"As the yuan cracks seven, uncertainty ahead will only increase," said Zhu Jianhua, a senior executive at commodities importer Shanhan Resources.


Currency volatility is relatively new for Chinese businesses. Until 2015, when Beijing adopted a more market-driven currency policy, the heavily managed yuan had been on an almost uninterrupted decade-long firming trend against the dollar.


Beijing's trade war with Washington since 2018 has spawned increased uncertainty and volatility.


At the end of 2018, only 230 China-listed companies - less than 7% of total - were engaged in hedging, as per their disclosures to the exchange. Analysts say that partly explains why earnings in China, and hence share prices, are more volatile than those in the United States.


According to an estimate by Industrial Bank Co, daily average trading in onshore yuan derivatives accounted for just 0.05% of the country's total import and export volumes in 2016. That compares with 0.9% in the United States, and 0.88% in Japan.


China Merchant Securities estimates that, if the yuan falls 3% against the dollar in 2019, China-listed airlines and other transport companies could be hit with a combined 5.6 billion yuan loss, equivalent to 4.3% of their net profit.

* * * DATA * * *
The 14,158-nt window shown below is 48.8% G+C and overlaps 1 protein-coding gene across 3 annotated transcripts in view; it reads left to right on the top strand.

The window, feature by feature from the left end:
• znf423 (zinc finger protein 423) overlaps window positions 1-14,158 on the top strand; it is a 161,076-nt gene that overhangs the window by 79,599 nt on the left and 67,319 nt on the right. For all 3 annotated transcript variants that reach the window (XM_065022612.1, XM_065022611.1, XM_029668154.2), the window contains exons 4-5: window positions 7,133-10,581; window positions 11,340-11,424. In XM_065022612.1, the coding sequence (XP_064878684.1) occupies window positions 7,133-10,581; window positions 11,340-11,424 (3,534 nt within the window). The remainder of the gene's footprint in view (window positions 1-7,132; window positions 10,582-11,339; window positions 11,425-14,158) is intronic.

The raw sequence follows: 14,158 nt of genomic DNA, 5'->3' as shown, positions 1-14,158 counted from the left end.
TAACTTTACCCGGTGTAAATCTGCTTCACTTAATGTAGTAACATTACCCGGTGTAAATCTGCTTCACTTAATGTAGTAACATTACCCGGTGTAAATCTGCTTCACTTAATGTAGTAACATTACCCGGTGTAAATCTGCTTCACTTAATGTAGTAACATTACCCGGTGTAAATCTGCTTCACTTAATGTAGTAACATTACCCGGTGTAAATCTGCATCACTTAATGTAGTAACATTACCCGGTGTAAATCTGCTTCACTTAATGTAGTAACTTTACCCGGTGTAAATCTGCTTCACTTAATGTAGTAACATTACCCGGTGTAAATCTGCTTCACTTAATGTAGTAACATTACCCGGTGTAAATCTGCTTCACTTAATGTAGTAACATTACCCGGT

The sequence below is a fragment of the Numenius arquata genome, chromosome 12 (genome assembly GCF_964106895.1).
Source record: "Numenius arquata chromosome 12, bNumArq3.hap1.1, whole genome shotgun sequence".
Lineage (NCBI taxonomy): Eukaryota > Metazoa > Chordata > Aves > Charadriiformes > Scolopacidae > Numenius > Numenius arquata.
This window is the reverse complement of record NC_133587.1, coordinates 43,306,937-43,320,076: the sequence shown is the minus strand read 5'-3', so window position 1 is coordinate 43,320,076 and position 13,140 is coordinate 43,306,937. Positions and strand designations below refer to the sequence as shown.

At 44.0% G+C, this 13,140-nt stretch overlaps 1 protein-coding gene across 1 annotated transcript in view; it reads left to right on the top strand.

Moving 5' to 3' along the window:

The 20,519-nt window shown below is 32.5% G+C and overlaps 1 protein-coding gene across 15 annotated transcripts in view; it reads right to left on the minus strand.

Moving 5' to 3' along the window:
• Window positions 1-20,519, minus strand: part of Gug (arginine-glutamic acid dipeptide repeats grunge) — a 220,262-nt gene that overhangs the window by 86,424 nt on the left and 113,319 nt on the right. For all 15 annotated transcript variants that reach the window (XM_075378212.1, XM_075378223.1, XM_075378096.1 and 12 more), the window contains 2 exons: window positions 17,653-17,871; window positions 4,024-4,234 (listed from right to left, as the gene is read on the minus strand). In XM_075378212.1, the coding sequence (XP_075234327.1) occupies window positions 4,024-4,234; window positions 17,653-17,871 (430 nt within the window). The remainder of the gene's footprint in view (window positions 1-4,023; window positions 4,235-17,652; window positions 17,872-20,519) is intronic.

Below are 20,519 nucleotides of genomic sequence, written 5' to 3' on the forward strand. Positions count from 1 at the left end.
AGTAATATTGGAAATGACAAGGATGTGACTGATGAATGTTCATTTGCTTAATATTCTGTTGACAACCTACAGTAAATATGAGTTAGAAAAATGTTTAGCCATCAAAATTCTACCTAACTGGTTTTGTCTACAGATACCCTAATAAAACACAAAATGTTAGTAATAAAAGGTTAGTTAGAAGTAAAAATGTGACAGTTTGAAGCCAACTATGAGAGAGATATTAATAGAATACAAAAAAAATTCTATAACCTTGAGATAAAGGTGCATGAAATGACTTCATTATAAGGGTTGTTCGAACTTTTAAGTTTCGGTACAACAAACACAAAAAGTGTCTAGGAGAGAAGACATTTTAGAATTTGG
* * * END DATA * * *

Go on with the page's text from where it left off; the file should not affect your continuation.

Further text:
THE BUSINESS OF RISK


As the yuan's latest slide sparked fears the trade war could be broadening into a currency war, China's central bank urged companies to take precautions.


"We hope that companies don't expose themselves to currency risks too much," the People's Bank of China (PBOC) said in a statement on Aug. 5, hours after the yuan broke through the 7-mark.


It stressed companies should use derivatives to manage actual business risks, rather than making currency bets.


Seizing on concerns among Chinese trading firms and manufacturers, Zheshang Bank started promoting an online trading platform for yuan options. The lender ran advertisements saying yuan volatility could easily "reverse a company's fortune", "wipe out its profit", and "cause financial losses".


Liu Wencai, a former official at China's financial futures exchange and author of the book "the wisdom of risk-hedging", set up his own consultancy D-union in March to help companies manage market uncertainty.


"The trade war has boosted currency volatility, which has led to a burst in demand for risk-hedging," said Liu, who sees huge potential in a country where hedging expertise and tools are scarce.